The successful and respected blog Retraction Watch–with 100,000 unique visitors and 450,000 page views per month, and growing–is now launching its own version of an online subscription.
But as Retraction Watch's founders, Ivan Oransky and Adam Marcus, acknowledge, their subscription is more like a request that readers throw some cash into a tip jar.
"We're hoping some of you will consider making a financial contribution," Oransky writes. The idea is to use the extra funds for operating expenses, hiring other writers as contributors, conducting investigations, and building a proper retractions database.
But Retraction Watch will remain freely available to subscribers and non-subscribers alike. "Open access to information about scientific corrections and retractions is part of our ethos," Oransky writes.
Many online subscriptions offer premium services beyond what's available to non-subscribers. We don't hear nearly as much now as we did a few years ago about how information wants to be free. All sorts of payment schemes and subscriptions are now being tried on the web, and it's becoming clearer what works and what doesn't.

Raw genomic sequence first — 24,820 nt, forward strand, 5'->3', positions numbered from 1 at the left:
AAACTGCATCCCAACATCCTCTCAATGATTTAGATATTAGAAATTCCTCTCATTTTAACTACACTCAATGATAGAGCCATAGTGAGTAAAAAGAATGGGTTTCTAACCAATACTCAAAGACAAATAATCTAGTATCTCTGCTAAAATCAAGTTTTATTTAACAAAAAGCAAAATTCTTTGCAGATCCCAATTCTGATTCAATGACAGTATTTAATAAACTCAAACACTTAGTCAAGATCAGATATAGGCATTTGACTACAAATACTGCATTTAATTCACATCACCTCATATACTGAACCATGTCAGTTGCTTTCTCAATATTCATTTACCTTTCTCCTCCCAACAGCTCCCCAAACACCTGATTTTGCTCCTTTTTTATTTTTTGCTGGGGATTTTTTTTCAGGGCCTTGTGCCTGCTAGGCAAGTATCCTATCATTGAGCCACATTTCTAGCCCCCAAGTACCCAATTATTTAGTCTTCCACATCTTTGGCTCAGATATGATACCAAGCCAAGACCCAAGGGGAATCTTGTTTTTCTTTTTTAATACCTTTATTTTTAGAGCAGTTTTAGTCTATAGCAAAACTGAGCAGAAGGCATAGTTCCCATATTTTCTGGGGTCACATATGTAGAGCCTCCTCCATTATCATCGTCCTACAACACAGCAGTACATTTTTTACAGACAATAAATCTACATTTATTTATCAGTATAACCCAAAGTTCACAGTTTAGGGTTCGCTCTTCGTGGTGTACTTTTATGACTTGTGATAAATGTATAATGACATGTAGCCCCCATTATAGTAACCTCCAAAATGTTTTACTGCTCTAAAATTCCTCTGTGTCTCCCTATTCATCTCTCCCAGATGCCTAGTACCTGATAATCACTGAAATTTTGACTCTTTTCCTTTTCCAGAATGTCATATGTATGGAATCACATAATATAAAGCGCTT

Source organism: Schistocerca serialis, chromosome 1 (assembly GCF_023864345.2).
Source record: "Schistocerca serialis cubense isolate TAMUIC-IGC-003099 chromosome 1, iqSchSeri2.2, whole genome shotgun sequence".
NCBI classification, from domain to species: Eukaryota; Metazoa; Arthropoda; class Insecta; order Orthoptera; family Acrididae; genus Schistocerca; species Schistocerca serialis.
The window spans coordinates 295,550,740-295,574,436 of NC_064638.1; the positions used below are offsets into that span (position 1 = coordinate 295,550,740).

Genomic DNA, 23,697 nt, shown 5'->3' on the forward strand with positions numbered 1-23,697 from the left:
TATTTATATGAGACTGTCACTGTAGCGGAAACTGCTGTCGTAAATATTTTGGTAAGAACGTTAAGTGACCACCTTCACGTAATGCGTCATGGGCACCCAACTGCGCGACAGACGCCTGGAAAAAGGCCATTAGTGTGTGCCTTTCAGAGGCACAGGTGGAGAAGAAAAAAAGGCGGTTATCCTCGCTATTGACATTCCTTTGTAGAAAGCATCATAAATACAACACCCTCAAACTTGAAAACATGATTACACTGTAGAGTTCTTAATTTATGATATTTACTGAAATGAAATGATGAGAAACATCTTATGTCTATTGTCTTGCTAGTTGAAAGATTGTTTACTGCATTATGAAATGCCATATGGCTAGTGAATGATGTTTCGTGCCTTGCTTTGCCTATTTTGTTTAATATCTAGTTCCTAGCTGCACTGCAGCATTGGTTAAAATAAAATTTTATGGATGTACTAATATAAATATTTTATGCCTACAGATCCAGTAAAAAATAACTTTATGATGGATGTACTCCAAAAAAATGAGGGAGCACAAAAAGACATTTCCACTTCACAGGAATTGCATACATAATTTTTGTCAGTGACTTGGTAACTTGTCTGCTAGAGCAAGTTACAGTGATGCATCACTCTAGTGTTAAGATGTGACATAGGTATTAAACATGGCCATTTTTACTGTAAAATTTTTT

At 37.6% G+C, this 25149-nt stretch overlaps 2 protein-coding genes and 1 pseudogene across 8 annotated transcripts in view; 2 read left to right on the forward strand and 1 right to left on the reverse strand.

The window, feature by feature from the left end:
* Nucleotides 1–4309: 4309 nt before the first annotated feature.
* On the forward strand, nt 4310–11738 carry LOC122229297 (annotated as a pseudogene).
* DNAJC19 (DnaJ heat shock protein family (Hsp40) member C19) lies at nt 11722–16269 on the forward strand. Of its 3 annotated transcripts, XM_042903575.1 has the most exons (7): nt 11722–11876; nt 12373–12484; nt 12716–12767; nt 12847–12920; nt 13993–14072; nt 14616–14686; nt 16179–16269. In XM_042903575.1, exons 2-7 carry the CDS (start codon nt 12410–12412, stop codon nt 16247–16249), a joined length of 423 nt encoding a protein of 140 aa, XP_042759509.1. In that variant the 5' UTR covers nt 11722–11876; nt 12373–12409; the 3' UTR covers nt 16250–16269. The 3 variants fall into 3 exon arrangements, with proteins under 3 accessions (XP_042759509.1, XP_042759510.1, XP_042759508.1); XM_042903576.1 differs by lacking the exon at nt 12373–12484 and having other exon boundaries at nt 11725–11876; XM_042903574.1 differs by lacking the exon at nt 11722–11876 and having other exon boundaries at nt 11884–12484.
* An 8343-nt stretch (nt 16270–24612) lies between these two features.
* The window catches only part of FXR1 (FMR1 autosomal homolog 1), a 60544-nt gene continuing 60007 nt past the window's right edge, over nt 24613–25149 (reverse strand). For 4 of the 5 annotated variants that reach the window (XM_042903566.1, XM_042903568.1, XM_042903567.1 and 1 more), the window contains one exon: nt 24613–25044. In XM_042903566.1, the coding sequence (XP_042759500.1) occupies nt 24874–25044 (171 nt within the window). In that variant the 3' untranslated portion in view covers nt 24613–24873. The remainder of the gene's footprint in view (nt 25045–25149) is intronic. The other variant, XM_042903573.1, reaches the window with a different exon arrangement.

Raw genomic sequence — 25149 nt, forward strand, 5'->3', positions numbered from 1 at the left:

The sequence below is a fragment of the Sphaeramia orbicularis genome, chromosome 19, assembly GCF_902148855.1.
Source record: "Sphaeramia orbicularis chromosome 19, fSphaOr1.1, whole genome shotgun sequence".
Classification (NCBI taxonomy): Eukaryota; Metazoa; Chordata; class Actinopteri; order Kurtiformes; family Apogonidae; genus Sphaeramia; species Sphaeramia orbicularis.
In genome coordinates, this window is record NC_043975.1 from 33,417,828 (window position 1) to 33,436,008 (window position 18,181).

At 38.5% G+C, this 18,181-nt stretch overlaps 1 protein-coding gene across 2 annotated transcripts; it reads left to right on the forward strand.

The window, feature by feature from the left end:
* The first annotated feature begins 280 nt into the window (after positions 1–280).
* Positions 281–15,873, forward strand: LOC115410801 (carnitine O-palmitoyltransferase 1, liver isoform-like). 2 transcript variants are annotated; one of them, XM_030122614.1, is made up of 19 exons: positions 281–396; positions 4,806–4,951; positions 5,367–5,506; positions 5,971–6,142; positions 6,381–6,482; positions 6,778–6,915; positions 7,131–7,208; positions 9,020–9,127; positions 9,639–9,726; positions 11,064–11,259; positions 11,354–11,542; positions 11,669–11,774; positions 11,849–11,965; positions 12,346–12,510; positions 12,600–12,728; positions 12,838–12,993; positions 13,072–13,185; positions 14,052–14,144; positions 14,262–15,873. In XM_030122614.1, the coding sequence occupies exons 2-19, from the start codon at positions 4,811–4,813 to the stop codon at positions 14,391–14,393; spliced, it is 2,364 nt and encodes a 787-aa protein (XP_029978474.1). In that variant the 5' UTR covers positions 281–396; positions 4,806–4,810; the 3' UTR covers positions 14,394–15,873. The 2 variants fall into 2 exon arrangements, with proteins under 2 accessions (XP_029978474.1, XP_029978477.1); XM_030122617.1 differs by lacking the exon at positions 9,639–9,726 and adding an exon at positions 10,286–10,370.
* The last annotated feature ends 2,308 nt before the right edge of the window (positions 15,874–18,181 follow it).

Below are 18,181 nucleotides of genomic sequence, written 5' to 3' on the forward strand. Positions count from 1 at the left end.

Could Oransky and Marcus have found a way to offer something extra without undermining the credo that their reporting should be freely available? Maybe when it establishes its retractions database, it could charge users for that, while continuing to offer the blog to everyone. I don't know, and I'm sure that Oransky and Marcus have thought about this more than I have. And I trust they are ready to experiment if this doesn't work.
The main thing is that Retraction Watch, which has become essential reading for scientists and science journalists, should find a way to continue and, if possible, expand.
So if you like it, throw some money in the jar, and ask them to play "Misty" for you.